TAMPA — Forty-four people addressed Hillsborough County commissioners Wednesday night to voice their opinions on a proposed referendum for a 1 percent sales tax for transportation.
By the end of the more than two-hour public hearing, 24 people said they supported the referendum and 20 objected.
When it came to the commission, the margin wasn’t that close. On a 5-2 party-line vote, commissioners agreed to ask voters in November to approve the sales tax for transportation.
“Let our voters make the final decision,” said Commissioner Gwen Myers.
Republican Commissioners Stacy White and Ken Hagan dissented.
White said the planned spending is too Tampa-centric.
“It’s terrible for the unincorporated communities in Hillsborough County,” White said.
Under the proposed spending plan, 45 percent of the proceeds would be earmarked for the Hillsborough Area Regional Transit Authority. The county and the cities of Tampa, Temple Terrace and Plant City would divide 54.5 percent based on their populations, and one-half percent would be set aside for the Hillsborough Transportation Planning Organization.
If voters approve the referendum, the tax is projected to raise $342 million in its first full year.
Before the vote, several speakers touted the benefits improved mass transit would have on their communities.
“I think people want a way around town without sitting in traffic,” said 17-year-old Hillsborough County resident Vishnu Malhotra.
“It is time for action. Doing nothing is not an option,” said Mickey Jacob, an architect speaking on behalf of the Tampa Bay Chamber of Commerce. “Our county ... cannot grow and prosper without this decisive action.”
Other speakers objected and based their opposition on the economy and rising inflation.
Charlotte Greenbarg, of Lutz, argued that a sales tax is regressive and disproportionately affects lower-income people.
“It makes the rich richer and the poor poorer,” she said.
“People are struggling just to make ends meet,” argued Shirley Wood of Lithia.
But Commissioner Harry Cohen later reminded speakers that inflation goes both ways.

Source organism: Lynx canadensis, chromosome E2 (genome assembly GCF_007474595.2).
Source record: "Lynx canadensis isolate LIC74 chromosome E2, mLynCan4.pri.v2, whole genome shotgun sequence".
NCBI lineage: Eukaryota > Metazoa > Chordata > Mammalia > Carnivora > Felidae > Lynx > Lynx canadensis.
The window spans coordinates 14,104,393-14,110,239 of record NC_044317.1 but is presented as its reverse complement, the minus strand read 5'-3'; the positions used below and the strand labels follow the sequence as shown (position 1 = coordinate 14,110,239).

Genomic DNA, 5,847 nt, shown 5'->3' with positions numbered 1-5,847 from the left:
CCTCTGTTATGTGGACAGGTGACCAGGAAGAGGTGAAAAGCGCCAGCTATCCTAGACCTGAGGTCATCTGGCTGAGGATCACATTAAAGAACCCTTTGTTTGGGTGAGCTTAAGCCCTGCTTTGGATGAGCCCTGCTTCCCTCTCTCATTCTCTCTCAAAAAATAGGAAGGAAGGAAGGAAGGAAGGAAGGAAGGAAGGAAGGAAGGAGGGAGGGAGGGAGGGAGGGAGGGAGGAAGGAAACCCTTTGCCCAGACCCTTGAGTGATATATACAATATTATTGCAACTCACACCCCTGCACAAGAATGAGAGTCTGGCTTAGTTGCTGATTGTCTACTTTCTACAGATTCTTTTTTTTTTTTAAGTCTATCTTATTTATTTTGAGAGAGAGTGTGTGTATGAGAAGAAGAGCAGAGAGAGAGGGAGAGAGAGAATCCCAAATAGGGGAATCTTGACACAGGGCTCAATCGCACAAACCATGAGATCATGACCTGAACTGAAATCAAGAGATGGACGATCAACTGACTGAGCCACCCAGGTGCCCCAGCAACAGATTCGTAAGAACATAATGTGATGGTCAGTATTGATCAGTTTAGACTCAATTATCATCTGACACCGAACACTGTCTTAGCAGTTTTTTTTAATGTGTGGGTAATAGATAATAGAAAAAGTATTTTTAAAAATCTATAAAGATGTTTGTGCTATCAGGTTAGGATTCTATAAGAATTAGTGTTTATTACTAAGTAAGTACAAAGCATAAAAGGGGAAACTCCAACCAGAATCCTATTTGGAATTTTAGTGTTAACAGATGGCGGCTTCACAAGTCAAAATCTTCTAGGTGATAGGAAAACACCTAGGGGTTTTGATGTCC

“If we kick the can down the road and don’t do these projects now, these will get more expensive,” he said.
Other speakers lamented the failed effort at a $1 billion transportation plan in 1999. It had been recommended by a citizens group but failed to garner commission support.
“The problem is real. Transportation is still messed up in Hillsborough County,” said former Commissioner Thomas Scott.
Voters approved a similar sales tax in 2018, by a margin of 57-43 percent. The Florida Supreme Court voided it last year after a legal challenge led by White. He said the tax was illegal because the spending allocations were set by a preconceived formula instead of by elected public officials. The $562 million collected from the tax remains escrowed.
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The transit authority and local governments previously provided lists of their needs to the commission.
The city of Tampa said it could use $72 million annually for road maintenance, sidewalks, streetlights and congestion relief strategies — including traffic signals and intersection changes — but only has $8.9 million budgeted.
Plant City reported nearly $45 million of unfunded needs over the next decade.
The city of Temple Terrace said it has an $8 million shortfall on bicycle and pedestrian paths.
The transit authority, funded now by an annual property tax, said adding buses and paratransit vans, refurbishing transit centers, providing premium services such as bus rapid transit and making other improvements across the system requires an additional $10.9 billion investment over the next 30 years.
The county has said it faces a $1.5 billion shortfall to expand and improve its transportation system over the next decade, plus another $700 million to maintain transportation facilities.